The casework method practised in social work is assessed from a sociological-structural perspective. Social workers are viewed as agents of social control who wield power and authority in order to change their clients' attitudes and behaviour. It is argued that the main weaknesses of casework as a technique for personal change lie in its dyadic structure and isolation from the client's real-life environment. These characteristics impede the operation of the basic processes through which control and influence are generally accepted. It is proposed to substitute small groups of clients for the one-to-one casework setting, to link the treatment situation to real-life experiences, and to emphasize learning processes. It is believed that this restructuring of the worker-client encounter will increase the effectiveness of social work therapeutic intervention.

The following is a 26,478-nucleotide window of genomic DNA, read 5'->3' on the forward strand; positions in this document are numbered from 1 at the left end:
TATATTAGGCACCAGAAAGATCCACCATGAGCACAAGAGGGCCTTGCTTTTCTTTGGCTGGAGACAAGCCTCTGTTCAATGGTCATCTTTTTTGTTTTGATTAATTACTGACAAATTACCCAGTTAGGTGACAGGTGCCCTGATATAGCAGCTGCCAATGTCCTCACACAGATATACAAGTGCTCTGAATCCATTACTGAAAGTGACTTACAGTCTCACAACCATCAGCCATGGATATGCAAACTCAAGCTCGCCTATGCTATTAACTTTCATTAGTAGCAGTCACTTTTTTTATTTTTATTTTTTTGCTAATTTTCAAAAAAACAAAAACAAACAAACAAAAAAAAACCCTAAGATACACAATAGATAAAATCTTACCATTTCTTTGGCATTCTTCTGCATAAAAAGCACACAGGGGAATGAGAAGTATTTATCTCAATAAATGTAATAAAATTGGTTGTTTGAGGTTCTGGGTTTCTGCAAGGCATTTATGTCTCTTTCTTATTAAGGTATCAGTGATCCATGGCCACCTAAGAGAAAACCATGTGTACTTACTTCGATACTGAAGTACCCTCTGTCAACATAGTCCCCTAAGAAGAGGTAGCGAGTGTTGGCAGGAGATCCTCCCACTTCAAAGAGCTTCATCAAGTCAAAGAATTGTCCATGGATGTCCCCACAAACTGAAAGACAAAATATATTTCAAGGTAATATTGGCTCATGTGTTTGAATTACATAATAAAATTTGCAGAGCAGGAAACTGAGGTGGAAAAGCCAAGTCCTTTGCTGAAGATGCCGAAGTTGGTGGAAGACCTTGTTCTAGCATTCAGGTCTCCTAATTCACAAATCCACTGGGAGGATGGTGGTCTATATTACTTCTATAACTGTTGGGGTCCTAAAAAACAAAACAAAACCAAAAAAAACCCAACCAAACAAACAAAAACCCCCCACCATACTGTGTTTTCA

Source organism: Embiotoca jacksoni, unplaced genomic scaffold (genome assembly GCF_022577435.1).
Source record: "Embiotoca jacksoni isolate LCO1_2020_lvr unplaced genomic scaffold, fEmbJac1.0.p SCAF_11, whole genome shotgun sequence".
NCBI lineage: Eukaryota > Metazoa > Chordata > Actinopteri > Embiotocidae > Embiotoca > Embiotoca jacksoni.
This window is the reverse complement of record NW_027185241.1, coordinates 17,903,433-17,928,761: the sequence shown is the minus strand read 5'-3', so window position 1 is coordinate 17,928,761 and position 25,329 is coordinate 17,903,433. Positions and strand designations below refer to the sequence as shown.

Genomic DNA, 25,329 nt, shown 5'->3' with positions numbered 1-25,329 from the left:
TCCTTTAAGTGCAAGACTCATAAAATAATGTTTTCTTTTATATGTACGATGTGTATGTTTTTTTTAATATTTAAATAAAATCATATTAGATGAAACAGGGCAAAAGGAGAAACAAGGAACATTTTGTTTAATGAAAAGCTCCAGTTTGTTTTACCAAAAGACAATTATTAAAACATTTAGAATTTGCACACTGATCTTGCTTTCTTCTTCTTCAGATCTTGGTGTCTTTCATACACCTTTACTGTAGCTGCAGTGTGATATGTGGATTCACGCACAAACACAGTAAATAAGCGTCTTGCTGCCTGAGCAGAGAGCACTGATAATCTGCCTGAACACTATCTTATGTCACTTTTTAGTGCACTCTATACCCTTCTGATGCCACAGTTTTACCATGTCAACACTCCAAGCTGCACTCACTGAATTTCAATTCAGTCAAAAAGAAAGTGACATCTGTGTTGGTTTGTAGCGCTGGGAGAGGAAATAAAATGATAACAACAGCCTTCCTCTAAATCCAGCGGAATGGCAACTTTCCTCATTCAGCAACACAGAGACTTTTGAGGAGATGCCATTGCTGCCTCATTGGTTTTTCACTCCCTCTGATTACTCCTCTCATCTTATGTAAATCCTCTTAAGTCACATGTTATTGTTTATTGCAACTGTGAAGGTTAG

* This paper is based on the author's doctoral dissertation in the Faculty of Political Science, Columbia University. The study was supported by a grant from the Department of Health, Education and Welfare, No. [(WA)CRD280–6–175].
† Lecturer in Sociology, School of Business Administration, The Hebrew University of Jerusalem.